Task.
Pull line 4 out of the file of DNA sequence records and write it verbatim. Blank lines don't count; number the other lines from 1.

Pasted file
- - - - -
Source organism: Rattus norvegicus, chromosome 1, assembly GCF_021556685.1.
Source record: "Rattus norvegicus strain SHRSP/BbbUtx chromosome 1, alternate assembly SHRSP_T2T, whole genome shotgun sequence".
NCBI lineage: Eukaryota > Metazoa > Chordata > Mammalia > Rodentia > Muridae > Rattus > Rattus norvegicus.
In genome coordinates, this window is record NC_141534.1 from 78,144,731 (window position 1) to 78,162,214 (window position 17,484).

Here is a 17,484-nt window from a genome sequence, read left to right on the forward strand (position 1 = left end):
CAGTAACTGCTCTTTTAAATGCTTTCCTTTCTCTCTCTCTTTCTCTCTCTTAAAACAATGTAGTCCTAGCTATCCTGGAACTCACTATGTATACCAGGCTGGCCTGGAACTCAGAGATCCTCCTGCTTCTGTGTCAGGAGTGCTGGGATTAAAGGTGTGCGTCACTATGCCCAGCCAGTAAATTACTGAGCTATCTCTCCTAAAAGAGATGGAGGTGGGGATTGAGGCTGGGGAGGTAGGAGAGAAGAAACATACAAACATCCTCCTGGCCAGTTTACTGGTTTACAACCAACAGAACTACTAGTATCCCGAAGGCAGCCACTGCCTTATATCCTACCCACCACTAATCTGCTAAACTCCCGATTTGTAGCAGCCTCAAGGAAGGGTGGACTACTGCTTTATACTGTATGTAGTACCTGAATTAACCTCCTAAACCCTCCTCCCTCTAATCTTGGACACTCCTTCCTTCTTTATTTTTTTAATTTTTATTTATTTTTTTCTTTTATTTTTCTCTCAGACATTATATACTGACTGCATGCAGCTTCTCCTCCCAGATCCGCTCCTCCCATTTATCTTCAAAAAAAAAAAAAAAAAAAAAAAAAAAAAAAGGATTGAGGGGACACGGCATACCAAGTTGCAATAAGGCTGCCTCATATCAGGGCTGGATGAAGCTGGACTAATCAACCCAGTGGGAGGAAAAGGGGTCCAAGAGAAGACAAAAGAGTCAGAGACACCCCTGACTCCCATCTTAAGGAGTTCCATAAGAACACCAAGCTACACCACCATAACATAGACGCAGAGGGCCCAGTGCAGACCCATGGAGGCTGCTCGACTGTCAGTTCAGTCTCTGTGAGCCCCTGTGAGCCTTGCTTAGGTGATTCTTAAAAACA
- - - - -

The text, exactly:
In genome coordinates, this window is record NC_141534.1 from 78,144,731 (window position 1) to 78,162,214 (window position 17,484).